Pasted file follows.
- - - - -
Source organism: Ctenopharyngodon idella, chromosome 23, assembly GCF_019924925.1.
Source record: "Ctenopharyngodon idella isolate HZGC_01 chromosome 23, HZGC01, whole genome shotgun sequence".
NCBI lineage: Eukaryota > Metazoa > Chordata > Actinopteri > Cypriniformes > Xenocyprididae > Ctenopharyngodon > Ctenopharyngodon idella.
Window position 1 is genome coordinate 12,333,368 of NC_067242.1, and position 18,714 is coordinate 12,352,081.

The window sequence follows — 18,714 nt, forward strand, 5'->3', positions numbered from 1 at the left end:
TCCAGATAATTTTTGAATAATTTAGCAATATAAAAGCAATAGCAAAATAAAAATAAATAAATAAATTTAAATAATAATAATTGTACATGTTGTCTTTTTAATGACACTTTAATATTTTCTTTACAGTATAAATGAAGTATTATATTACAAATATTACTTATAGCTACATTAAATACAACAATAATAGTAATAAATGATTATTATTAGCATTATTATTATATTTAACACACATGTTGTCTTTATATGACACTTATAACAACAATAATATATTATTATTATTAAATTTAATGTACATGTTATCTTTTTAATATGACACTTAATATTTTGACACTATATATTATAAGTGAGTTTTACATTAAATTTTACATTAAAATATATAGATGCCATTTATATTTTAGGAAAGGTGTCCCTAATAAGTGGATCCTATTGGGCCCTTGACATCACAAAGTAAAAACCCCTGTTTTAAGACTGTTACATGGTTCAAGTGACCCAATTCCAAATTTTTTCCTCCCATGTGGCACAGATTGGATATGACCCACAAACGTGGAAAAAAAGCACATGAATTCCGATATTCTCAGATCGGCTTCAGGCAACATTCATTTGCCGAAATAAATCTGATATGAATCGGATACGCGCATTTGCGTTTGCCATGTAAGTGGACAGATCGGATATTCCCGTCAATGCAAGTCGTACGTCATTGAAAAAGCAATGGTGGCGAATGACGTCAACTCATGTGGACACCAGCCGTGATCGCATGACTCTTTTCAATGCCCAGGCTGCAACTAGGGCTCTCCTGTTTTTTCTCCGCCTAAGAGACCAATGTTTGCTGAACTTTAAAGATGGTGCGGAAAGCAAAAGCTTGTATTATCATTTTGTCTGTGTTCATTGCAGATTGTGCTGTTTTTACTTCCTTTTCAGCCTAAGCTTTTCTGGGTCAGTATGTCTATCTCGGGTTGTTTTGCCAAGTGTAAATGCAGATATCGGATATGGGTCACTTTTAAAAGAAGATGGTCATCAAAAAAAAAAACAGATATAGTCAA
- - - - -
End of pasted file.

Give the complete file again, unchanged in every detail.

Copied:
Source organism: Ctenopharyngodon idella, chromosome 23, assembly GCF_019924925.1.
Source record: "Ctenopharyngodon idella isolate HZGC_01 chromosome 23, HZGC01, whole genome shotgun sequence".
NCBI lineage: Eukaryota > Metazoa > Chordata > Actinopteri > Cypriniformes > Xenocyprididae > Ctenopharyngodon > Ctenopharyngodon idella.
Window position 1 is genome coordinate 12,333,368 of NC_067242.1, and position 18,714 is coordinate 12,352,081.

The window sequence follows — 18,714 nt, forward strand, 5'->3', positions numbered from 1 at the left end:
TCCAGATAATTTTTGAATAATTTAGCAATATAAAAGCAATAGCAAAATAAAAATAAATAAATAAATTTAAATAATAATAATTGTACATGTTGTCTTTTTAATGACACTTTAATATTTTCTTTACAGTATAAATGAAGTATTATATTACAAATATTACTTATAGCTACATTAAATACAACAATAATAGTAATAAATGATTATTATTAGCATTATTATTATATTTAACACACATGTTGTCTTTATATGACACTTATAACAACAATAATATATTATTATTATTAAATTTAATGTACATGTTATCTTTTTAATATGACACTTAATATTTTGACACTATATATTATAAGTGAGTTTTACATTAAATTTTACATTAAAATATATAGATGCCATTTATATTTTAGGAAAGGTGTCCCTAATAAGTGGATCCTATTGGGCCCTTGACATCACAAAGTAAAAACCCCTGTTTTAAGACTGTTACATGGTTCAAGTGACCCAATTCCAAATTTTTTCCTCCCATGTGGCACAGATTGGATATGACCCACAAACGTGGAAAAAAAGCACATGAATTCCGATATTCTCAGATCGGCTTCAGGCAACATTCATTTGCCGAAATAAATCTGATATGAATCGGATACGCGCATTTGCGTTTGCCATGTAAGTGGACAGATCGGATATTCCCGTCAATGCAAGTCGTACGTCATTGAAAAAGCAATGGTGGCGAATGACGTCAACTCATGTGGACACCAGCCGTGATCGCATGACTCTTTTCAATGCCCAGGCTGCAACTAGGGCTCTCCTGTTTTTTCTCCGCCTAAGAGACCAATGTTTGCTGAACTTTAAAGATGGTGCGGAAAGCAAAAGCTTGTATTATCATTTTGTCTGTGTTCATTGCAGATTGTGCTGTTTTTACTTCCTTTTCAGCCTAAGCTTTTCTGGGTCAGTATGTCTATCTCGGGTTGTTTTGCCAAGTGTAAATGCAGATATCGGATATGGGTCACTTTTAAAAGAAGATGGTCATCAAAAAAAAAAACAGATATAGTCAA